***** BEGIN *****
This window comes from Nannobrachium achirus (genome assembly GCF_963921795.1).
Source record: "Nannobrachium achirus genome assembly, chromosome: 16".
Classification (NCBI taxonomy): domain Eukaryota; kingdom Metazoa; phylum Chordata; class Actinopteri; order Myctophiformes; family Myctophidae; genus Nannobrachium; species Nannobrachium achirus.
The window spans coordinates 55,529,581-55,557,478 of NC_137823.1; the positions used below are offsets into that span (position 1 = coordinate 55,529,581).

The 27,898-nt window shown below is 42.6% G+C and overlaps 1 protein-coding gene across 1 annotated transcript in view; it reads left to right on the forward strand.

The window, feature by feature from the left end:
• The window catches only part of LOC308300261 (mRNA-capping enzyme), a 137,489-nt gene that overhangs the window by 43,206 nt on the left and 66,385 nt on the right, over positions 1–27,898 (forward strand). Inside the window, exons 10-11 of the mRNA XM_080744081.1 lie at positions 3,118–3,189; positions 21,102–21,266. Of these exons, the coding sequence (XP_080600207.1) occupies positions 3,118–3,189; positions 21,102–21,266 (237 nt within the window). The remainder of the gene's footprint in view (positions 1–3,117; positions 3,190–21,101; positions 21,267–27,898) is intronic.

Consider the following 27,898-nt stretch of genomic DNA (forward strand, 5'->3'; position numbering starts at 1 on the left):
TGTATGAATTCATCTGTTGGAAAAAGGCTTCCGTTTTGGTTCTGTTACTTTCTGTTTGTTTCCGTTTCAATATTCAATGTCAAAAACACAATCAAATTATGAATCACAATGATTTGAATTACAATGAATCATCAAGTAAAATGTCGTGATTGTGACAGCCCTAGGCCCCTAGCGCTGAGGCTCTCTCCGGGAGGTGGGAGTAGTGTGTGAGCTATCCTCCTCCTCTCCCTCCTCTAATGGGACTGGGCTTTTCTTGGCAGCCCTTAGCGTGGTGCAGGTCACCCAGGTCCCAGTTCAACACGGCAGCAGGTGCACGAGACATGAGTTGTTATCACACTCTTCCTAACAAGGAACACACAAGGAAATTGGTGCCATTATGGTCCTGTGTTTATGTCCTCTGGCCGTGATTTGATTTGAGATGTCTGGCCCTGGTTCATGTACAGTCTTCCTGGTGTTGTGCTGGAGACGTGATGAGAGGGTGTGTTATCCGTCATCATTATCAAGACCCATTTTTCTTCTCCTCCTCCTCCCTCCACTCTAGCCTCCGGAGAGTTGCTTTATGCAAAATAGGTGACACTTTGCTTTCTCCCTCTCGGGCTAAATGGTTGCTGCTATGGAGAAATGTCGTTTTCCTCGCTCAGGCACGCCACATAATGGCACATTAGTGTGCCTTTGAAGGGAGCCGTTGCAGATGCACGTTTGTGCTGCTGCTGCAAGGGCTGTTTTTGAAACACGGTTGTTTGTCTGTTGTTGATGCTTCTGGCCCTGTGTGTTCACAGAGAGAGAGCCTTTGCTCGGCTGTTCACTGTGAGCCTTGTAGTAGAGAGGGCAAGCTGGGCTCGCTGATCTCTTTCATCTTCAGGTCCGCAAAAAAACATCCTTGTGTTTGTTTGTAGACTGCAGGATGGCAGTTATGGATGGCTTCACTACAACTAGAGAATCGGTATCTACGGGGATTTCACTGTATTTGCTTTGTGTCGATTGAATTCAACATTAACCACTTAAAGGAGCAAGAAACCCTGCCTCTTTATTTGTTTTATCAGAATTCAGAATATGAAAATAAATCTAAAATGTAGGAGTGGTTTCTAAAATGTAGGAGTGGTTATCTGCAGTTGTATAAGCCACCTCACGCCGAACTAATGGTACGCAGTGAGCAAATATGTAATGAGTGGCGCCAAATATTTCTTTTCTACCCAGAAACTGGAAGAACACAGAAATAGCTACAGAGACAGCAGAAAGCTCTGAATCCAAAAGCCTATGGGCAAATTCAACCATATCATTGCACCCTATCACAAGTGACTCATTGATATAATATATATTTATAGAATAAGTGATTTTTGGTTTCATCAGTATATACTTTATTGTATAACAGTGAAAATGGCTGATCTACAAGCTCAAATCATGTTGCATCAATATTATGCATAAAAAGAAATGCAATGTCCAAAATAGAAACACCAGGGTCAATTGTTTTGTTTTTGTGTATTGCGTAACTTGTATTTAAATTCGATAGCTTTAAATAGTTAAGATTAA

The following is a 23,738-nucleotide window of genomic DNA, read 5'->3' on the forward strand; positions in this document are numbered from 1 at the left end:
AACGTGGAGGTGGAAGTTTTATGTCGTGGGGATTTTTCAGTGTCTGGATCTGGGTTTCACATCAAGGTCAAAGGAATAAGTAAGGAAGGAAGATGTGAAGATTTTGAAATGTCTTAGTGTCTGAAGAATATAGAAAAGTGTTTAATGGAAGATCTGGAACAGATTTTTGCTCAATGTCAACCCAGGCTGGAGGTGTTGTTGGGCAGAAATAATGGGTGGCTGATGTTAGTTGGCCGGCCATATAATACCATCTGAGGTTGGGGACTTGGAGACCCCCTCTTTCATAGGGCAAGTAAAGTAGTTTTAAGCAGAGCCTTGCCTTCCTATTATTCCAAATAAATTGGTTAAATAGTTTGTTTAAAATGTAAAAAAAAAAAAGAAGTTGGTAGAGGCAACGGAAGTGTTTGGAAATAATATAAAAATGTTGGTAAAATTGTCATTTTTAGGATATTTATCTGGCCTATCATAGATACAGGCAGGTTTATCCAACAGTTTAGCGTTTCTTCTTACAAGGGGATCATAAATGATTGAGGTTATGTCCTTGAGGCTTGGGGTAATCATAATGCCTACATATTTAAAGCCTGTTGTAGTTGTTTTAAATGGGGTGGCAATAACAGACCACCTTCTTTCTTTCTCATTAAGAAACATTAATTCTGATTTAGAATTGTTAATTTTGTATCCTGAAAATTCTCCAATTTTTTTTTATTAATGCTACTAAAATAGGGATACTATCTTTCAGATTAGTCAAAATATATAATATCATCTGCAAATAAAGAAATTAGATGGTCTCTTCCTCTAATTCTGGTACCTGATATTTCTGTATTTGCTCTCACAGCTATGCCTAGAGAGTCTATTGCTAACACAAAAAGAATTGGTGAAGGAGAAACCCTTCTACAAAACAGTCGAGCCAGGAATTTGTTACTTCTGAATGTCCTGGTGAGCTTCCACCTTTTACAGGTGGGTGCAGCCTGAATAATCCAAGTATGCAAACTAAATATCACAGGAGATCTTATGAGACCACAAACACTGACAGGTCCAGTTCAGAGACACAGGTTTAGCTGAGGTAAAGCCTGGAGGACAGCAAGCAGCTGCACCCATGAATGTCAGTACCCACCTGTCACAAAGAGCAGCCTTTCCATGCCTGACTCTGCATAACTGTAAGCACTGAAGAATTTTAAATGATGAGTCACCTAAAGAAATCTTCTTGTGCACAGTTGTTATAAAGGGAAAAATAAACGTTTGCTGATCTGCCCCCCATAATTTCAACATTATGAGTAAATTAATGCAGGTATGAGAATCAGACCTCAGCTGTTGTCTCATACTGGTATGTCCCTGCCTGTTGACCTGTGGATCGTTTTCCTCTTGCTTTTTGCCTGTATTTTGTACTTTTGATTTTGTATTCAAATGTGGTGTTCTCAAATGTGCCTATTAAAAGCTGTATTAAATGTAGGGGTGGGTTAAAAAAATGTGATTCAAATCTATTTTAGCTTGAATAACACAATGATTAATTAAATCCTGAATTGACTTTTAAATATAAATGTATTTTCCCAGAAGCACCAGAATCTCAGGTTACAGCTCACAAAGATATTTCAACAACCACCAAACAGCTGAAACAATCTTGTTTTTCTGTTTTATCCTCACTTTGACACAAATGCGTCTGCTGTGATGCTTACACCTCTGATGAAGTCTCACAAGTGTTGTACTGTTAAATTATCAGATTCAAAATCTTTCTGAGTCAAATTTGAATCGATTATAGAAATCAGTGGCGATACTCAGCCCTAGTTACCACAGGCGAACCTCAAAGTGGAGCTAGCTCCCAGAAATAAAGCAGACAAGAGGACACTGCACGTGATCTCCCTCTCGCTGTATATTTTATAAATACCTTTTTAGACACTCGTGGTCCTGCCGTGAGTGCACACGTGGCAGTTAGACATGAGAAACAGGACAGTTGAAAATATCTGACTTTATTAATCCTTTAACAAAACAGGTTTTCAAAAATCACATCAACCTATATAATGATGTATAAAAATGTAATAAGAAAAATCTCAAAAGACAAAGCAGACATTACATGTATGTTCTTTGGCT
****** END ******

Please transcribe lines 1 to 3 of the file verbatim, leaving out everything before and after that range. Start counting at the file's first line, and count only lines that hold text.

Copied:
This window comes from Nannobrachium achirus (genome assembly GCF_963921795.1).
Source record: "Nannobrachium achirus genome assembly, chromosome: 16".
Classification (NCBI taxonomy): domain Eukaryota; kingdom Metazoa; phylum Chordata; class Actinopteri; order Myctophiformes; family Myctophidae; genus Nannobrachium; species Nannobrachium achirus.